It’s thought that newborn babies are afraid of two things: loud noises and falling. Infants express these fears by reacting with a startle — as they age, their fears age with them, growing more sophisticated as their memories develop. Their reactions become more sophisticated too — once they can remember and recognize something unpleasant, babies anticipate and express fear in ways more complex than an immediate reaction. Fear, once clear cut, becomes a little more muddled, a little harder to pinpoint.
Such is the case with the children in The Florida Project (directed by Sean Baker, out now). At first glance, the tiny heroes — Moonee (the delightful Brooklynn Prince), plus her friends and neighbors — seem thrillingly close to fearless. They enter a room they’re not supposed to go in; they take turns spitting on a parked car until it’s visibly soiled. When the owner of the car notices and expresses her outrage, the kids aren’t shaken — she yells, they yell back, with cheer and flourish. Neither are they deterred by being punished, giggling and joking while wiping the windshield clean.
Moonee and her friends live in a purple-colored discount motel in Orlando, the kind of place a honeymooning couple intent on Disney World is horrified to find themselves mistakenly booked at. A charity van hands out loaves of bread in the parking lot, and in the room Moonee lives in with her mother, Halley (Bria Vinaite), the television seems to be on at all times. It’s summertime, viscerally so — the children pass sticky ice-cream cones back and forth, they bounce their backs off concrete walls and crouch over bugs, and when they move, their thin-soled shoes run across pavement so vividly you can practically feel the warmth.
The children in The Florida Project are on the move a lot, almost demonstrating a strain of child-rearing that encourages parents to give their kids the freedom to explore physical spaces unchaperoned and make their own choices. But what’s missing is the intentionality — the parents of Moonee and her friends aren’t absent for abstract purposes like fostering independence (mothers, really — fathers are not mentioned). These parents are absent to make money to survive, or, as in the case of Jancey’s mother, simply absent.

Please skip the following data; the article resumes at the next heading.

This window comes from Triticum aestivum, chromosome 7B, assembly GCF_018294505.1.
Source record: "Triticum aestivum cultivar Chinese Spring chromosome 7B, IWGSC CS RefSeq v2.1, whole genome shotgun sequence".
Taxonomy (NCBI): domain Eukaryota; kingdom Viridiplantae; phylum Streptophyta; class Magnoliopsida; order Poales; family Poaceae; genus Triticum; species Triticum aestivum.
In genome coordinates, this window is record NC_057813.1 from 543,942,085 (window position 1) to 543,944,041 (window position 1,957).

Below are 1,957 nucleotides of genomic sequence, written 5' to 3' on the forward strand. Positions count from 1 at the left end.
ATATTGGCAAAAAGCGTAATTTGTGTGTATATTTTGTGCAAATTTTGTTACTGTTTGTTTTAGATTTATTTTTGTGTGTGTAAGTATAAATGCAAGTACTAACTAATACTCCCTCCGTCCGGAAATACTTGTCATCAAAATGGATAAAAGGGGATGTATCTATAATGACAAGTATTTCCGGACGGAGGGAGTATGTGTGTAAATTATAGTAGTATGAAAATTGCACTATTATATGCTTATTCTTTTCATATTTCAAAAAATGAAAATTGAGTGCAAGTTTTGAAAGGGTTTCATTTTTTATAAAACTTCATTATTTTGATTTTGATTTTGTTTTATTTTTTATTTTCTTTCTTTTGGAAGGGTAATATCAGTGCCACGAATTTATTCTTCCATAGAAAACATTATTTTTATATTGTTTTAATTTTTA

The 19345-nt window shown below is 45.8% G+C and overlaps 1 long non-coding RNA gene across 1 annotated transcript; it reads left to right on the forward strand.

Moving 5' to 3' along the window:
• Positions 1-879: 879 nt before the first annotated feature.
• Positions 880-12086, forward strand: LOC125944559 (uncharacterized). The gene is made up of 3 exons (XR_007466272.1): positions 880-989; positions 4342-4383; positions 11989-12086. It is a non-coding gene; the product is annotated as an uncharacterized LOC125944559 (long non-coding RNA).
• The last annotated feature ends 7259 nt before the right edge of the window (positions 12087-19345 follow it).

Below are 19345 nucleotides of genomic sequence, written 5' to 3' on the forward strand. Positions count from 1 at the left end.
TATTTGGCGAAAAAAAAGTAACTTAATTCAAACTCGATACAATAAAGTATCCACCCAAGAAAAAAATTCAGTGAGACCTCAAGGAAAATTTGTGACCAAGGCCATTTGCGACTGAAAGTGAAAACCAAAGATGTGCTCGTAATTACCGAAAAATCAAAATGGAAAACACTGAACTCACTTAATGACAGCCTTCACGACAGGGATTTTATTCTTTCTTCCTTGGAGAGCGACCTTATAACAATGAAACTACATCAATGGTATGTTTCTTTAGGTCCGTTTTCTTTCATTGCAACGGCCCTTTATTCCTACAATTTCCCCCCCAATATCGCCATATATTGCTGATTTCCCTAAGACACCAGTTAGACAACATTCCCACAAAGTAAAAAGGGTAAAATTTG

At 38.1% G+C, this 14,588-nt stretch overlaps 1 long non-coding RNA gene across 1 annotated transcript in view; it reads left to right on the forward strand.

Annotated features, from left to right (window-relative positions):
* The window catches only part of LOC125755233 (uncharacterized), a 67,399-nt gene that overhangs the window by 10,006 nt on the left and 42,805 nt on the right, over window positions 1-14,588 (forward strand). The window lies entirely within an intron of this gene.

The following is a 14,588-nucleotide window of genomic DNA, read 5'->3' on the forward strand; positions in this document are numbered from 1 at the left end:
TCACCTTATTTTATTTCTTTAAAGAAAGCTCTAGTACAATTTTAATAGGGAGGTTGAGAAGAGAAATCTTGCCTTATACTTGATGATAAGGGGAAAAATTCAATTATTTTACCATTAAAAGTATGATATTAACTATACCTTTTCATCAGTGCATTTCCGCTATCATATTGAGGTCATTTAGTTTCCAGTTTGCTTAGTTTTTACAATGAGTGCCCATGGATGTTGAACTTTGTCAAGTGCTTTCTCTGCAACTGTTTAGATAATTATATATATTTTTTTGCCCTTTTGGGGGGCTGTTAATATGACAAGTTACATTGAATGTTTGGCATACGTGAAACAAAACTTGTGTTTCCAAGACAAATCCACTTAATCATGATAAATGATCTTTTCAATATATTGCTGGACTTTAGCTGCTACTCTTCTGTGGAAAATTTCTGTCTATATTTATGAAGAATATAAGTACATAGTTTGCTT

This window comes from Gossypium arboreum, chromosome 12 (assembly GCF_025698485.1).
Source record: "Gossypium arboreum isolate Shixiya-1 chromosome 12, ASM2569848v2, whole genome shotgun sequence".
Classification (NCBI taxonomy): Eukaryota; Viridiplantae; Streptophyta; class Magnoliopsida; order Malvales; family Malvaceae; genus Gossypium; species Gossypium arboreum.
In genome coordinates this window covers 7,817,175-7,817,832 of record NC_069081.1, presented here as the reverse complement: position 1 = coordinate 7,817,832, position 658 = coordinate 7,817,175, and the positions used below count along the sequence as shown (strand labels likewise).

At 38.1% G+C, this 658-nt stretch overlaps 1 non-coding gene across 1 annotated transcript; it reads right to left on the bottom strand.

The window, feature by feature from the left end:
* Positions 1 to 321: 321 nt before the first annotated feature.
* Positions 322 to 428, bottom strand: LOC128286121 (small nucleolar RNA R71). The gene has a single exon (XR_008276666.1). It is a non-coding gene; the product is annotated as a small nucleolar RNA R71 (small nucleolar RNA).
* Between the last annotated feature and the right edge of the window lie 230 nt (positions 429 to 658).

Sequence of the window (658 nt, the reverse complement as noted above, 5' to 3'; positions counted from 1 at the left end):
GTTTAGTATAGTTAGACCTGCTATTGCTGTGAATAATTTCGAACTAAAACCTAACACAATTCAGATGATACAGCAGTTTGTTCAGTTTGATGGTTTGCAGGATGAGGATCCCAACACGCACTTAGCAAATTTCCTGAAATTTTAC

During one supervision-free afternoon, Moonee and her friends Scooty (Christopher Rivera) and Jancey (Valeria Cotto) explore abandoned buildings, encountering adult objects with childlike wonder. Moonee declares one room a party room, where a gathering “with beer!” could happen. Entering another, she pronounces the torn and scattered insulation “ghost poop!” A fireplace gives her a final idea that leads to a particularly final choice, this one having to do with a lighter.
In the next shot, The Florida Project’s children finally outwardly express some fear: Running from the gathering smoke and flames, Moonee cautions her friends to tell no one. A quick-moving fire in an unstable building is just moments behind them — and the kids’ primary fear is how their parents might react. That fear isn’t exactly unfounded, though it doesn’t manifest in the way the children might expect.
When Scooty doesn’t want to join the other motel residents in watching the fire blaze, his mother’s suspicions are raised. She looks right into his eyes and asks if he knows anything about the fire — does he know what could happen to them, if he’s found out? This particular fear is one Scooty isn’t quite conditioned to anticipate, but his mother is: She’s worried about the authorities taking him away from her. This fear has a consequence; Scooty is no longer allowed to play with Moonee, their mothers’ formerly close friendship is dissolved.
The standoff between the mothers comes to a head when Scooty’s mother, Ashley (Mela Murder), says “everyone knows” how Halley’s been making money inside her motel room (as viewers, we can take a reluctant hint when Moonee’s bath is interrupted by a strange man shocked at the child’s presence). It’s this same reason, Halley’s profession, that prompts authorities to eventually question her fitness as a parent. Moonee’s initial reaction to the officials swarming her home isn’t quite fear — it’s confusion, a not-knowing state that at first makes her more suspicious than afraid.
With none of the thrilling freedom of the movie’s earlier moments, Moonee escapes the grown-ups preparing to separate her from her mom, sprinting across the pavement. She knocks on Jancey’s door in tears, unable to get the words out. When the words come, they’re not exacting — fear, once it’s past the infant stage, never is again. Jancey, until now the most timid of Moonee’s friends, squints her eyes with defiance and reacts to Moonee’s fear with immediacy, as if suddenly seeing the world as simply as a baby does. She takes her friend’s hand and the two run once again; this time, chased by something they’re only just learning to fear. Where they end up is quite literally the stuff of fantasy, as recognized by children and adults alike.